Something about that is anti-Revelation 7, isn’t it?

A few years ago I was at a leadership retreat in which we were asked to bring up our dreams for the congregation. The small Michigan town we lived in has a vibrant Hispanic population and a historic black community dating back to the Underground Railroad. I said that one of my dreams for the church was that there wouldn’t be three congregations in town separated by race (but not doctrine) but that we would figure our a way to have one church. I was laughed at and mocked for weeks. “We just aren’t ready for that.”

And by “that” I suppose they meant dealing with their racist tendencies for the sake of the Gospel.

In America, lines of segregation are alive and well. We all know it. People use their positions of power to invent new “legal” ways to segregate people all the time. But what are we willing to do about it?

Want to see segregation alive and well in America? Head to a school board meeting when they talk about re-districting. Or head to a planning commision meeting when they talk about building an apartment complex. You will see the dominant culture take up arms so that “they” don’t allow “them” in their school or neighborhoods. Apply some nouns to those conversations and you are right back to Brown vs. Board of Education.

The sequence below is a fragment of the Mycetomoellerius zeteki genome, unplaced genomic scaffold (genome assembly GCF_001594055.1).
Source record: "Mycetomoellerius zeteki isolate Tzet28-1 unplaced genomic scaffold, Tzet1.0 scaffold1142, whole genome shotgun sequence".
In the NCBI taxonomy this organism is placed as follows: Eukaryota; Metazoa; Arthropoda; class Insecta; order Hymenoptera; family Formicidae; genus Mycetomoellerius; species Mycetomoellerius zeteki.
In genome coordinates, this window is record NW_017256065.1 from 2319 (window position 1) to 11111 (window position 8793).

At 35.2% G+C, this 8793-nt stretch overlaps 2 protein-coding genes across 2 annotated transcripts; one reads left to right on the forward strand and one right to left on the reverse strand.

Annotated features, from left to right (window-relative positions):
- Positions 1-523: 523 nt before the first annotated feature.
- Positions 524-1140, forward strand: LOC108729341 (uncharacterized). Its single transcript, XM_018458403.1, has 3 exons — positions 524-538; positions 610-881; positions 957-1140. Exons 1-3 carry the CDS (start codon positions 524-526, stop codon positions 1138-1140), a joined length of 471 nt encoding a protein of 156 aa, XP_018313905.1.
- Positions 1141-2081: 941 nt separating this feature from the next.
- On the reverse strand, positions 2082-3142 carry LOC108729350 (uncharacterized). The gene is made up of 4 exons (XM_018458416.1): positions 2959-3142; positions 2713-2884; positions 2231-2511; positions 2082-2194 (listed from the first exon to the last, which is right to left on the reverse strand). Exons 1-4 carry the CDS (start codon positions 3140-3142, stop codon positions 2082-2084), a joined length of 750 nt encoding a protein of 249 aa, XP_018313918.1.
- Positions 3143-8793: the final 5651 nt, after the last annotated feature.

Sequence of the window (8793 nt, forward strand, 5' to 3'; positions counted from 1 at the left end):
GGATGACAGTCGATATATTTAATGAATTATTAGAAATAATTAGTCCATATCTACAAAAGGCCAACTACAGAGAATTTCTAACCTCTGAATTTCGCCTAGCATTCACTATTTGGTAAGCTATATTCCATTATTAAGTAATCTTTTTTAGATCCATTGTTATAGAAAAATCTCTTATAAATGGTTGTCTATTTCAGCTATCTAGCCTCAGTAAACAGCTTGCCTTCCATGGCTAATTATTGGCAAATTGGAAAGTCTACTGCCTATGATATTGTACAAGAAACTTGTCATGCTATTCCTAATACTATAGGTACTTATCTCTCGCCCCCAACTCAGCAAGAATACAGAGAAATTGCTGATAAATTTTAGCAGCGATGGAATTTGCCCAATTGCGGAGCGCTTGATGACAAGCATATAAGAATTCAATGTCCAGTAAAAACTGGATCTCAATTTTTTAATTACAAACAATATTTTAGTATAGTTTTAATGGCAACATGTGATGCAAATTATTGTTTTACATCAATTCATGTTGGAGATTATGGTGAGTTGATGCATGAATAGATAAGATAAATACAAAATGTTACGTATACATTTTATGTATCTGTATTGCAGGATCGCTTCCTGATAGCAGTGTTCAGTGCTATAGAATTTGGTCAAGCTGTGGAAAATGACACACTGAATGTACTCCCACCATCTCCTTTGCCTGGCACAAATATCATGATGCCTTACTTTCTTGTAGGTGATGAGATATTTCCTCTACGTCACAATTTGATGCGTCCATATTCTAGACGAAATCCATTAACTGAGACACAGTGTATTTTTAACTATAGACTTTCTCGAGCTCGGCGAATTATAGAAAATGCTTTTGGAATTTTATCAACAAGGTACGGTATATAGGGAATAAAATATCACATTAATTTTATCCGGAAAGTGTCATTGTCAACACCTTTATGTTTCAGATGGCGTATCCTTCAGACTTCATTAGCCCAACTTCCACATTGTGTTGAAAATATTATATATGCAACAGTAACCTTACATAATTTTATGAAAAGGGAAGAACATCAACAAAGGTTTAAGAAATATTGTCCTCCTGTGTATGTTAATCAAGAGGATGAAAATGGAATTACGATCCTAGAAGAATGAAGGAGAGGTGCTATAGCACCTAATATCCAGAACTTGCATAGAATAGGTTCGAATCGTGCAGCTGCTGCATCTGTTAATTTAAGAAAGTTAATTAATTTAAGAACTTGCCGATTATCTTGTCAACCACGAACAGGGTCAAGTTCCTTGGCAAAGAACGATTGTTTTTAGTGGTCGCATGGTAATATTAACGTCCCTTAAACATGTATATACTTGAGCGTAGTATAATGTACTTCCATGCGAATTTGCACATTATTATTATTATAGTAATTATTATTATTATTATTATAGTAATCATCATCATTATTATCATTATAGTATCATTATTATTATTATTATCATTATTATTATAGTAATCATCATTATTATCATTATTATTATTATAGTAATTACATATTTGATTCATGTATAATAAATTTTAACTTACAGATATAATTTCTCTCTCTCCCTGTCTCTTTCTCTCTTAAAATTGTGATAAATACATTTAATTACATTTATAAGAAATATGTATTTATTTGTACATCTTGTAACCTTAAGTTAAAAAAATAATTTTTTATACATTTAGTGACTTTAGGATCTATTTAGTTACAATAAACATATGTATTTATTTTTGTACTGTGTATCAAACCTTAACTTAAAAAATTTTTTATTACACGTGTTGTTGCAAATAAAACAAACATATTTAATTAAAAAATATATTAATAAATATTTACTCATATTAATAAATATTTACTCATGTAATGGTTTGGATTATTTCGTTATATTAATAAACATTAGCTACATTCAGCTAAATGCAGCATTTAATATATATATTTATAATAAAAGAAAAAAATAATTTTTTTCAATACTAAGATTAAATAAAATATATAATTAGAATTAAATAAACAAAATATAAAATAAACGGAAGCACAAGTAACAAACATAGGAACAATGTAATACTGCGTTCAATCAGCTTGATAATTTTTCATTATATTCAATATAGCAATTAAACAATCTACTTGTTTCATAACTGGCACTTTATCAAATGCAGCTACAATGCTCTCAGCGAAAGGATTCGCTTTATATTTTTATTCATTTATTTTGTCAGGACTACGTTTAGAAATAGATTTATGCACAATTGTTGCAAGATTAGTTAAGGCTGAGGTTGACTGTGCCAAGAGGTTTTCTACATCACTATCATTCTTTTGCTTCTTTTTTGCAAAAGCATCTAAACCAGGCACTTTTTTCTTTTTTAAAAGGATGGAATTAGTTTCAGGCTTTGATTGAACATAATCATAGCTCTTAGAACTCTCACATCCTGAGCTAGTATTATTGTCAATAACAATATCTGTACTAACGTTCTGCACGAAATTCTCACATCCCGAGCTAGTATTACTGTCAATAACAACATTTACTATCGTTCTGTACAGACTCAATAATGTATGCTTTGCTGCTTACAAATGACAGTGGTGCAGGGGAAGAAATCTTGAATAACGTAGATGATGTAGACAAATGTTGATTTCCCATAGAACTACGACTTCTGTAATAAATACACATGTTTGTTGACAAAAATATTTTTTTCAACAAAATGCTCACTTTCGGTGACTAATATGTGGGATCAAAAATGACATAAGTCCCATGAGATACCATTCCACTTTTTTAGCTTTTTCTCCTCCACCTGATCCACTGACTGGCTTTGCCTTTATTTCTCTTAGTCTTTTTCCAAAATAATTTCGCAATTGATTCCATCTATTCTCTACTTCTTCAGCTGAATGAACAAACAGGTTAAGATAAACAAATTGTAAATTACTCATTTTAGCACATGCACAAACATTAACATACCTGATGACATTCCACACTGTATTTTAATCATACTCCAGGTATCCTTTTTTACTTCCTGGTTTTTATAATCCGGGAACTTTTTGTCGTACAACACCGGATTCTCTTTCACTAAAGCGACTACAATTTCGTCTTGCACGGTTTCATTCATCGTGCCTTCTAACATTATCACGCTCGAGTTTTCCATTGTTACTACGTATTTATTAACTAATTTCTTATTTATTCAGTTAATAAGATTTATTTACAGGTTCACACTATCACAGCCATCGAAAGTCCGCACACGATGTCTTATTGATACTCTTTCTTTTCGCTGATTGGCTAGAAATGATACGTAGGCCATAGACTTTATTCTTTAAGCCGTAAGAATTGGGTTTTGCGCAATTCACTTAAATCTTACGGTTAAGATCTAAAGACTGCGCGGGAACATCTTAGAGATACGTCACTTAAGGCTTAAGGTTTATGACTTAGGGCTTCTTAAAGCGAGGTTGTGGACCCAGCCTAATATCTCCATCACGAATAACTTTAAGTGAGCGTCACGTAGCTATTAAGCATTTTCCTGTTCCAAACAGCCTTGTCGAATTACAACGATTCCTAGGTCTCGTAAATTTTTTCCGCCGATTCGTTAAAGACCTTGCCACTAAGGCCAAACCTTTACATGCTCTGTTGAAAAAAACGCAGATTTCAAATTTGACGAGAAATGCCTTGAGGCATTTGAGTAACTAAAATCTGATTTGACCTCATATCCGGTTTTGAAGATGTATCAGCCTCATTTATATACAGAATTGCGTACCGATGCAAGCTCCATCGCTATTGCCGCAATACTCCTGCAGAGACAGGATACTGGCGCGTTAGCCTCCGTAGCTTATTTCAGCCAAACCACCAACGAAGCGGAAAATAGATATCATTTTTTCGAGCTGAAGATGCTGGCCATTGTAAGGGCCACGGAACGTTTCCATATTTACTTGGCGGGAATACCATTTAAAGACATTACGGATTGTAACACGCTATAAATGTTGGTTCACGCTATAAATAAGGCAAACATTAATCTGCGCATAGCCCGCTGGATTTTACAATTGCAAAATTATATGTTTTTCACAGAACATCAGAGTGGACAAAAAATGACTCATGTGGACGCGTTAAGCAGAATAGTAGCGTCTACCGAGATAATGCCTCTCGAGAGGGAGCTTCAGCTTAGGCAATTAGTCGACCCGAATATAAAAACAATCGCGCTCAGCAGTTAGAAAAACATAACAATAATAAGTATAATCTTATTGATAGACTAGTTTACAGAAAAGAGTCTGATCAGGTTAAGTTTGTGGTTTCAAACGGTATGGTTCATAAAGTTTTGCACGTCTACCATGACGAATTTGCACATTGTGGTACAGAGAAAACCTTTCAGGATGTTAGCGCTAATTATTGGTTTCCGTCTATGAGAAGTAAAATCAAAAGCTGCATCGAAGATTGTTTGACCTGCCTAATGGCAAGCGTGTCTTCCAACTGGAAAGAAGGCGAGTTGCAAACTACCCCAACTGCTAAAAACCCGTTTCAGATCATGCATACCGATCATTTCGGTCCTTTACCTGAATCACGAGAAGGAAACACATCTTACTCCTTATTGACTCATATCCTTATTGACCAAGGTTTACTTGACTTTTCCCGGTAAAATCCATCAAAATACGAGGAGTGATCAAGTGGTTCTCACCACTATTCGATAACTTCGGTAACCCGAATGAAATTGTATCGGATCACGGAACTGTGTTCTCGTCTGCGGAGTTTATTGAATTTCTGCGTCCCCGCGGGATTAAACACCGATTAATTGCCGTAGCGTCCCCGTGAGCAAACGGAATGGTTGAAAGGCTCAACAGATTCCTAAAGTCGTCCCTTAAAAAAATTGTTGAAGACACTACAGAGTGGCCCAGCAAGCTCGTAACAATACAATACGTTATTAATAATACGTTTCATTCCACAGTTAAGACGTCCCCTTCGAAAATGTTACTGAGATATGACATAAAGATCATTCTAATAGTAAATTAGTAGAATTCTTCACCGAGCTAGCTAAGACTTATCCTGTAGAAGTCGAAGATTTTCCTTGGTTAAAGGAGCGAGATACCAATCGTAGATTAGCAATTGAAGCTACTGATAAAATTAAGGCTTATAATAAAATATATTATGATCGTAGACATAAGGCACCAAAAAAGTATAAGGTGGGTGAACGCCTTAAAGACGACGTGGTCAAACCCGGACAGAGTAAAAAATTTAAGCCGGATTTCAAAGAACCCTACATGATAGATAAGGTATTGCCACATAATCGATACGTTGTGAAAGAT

It is amazing to me that no one I know would be upset– or even notice– if they worked with people of another race (or gender.) It wouldn’t even be an issue in the workplace. For the most part it wouldn’t be an issue in our own neighborhood.  Even in our own families race is not much of an issue. Six days per week our society has integrated. It’s not perfect but we’ve come a long way.

And yet on Sunday morning… race (and gender) are major issues! This must change and we all know it. The question for leaders today is simply, “What are you going to do about it?”

I am proud to call Stephen my pastor. He stood up on Sunday morning, not to cheerlead the efforts our church has made in the last two years, but to remind us that we have a long way to go. I hope the small successes we see at Harbor are just the beginning of a wider movement of reconciliation on Sunday mornings for the sake of the Gospel. First in our community, but also in America.

Some questions:
How do I need to be confronted on this issue. This is a “first me, than lead forward” deal.
How does that reflect how I/we relate to Scripture?
How does that limit the effectiveness of the Gospel in the community you/I live in?
What are action items you/I will take to confront segregation in your/my church community?